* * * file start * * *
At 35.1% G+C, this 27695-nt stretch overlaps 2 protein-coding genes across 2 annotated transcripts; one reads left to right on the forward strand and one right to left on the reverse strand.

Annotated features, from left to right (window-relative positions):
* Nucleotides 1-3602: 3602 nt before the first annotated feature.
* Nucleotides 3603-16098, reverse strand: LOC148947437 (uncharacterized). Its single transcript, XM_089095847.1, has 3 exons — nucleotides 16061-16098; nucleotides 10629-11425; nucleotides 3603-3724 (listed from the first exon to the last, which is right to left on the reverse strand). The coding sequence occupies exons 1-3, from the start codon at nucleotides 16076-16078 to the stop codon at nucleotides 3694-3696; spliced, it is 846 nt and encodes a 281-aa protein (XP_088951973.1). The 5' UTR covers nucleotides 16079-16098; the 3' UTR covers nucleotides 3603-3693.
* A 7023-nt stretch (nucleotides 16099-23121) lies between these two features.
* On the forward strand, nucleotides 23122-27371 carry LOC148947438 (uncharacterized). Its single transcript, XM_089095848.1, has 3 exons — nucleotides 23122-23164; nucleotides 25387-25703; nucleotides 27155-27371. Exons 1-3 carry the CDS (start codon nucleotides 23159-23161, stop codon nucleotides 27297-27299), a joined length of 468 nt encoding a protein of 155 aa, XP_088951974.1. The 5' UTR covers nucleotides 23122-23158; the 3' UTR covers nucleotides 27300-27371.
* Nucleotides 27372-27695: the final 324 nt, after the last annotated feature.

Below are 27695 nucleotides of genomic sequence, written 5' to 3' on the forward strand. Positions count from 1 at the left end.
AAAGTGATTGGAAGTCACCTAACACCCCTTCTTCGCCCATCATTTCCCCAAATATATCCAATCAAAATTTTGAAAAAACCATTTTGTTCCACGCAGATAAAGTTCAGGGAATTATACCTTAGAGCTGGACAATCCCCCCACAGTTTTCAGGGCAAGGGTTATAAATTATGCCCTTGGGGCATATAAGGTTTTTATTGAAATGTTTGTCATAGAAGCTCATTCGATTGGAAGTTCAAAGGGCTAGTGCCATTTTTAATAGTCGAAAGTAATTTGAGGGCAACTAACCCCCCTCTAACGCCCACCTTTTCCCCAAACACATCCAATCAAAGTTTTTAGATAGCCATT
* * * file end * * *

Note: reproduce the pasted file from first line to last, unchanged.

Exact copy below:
At 35.1% G+C, this 27695-nt stretch overlaps 2 protein-coding genes across 2 annotated transcripts; one reads left to right on the forward strand and one right to left on the reverse strand.

Annotated features, from left to right (window-relative positions):
* Nucleotides 1-3602: 3602 nt before the first annotated feature.
* Nucleotides 3603-16098, reverse strand: LOC148947437 (uncharacterized). Its single transcript, XM_089095847.1, has 3 exons — nucleotides 16061-16098; nucleotides 10629-11425; nucleotides 3603-3724 (listed from the first exon to the last, which is right to left on the reverse strand). The coding sequence occupies exons 1-3, from the start codon at nucleotides 16076-16078 to the stop codon at nucleotides 3694-3696; spliced, it is 846 nt and encodes a 281-aa protein (XP_088951973.1). The 5' UTR covers nucleotides 16079-16098; the 3' UTR covers nucleotides 3603-3693.
* A 7023-nt stretch (nucleotides 16099-23121) lies between these two features.
* On the forward strand, nucleotides 23122-27371 carry LOC148947438 (uncharacterized). Its single transcript, XM_089095848.1, has 3 exons — nucleotides 23122-23164; nucleotides 25387-25703; nucleotides 27155-27371. Exons 1-3 carry the CDS (start codon nucleotides 23159-23161, stop codon nucleotides 27297-27299), a joined length of 468 nt encoding a protein of 155 aa, XP_088951974.1. The 5' UTR covers nucleotides 23122-23158; the 3' UTR covers nucleotides 27300-27371.
* Nucleotides 27372-27695: the final 324 nt, after the last annotated feature.

Below are 27695 nucleotides of genomic sequence, written 5' to 3' on the forward strand. Positions count from 1 at the left end.
AAAGTGATTGGAAGTCACCTAACACCCCTTCTTCGCCCATCATTTCCCCAAATATATCCAATCAAAATTTTGAAAAAACCATTTTGTTCCACGCAGATAAAGTTCAGGGAATTATACCTTAGAGCTGGACAATCCCCCCACAGTTTTCAGGGCAAGGGTTATAAATTATGCCCTTGGGGCATATAAGGTTTTTATTGAAATGTTTGTCATAGAAGCTCATTCGATTGGAAGTTCAAAGGGCTAGTGCCATTTTTAATAGTCGAAAGTAATTTGAGGGCAACTAACCCCCCTCTAACGCCCACCTTTTCCCCAAACACATCCAATCAAAGTTTTTAGATAGCCATT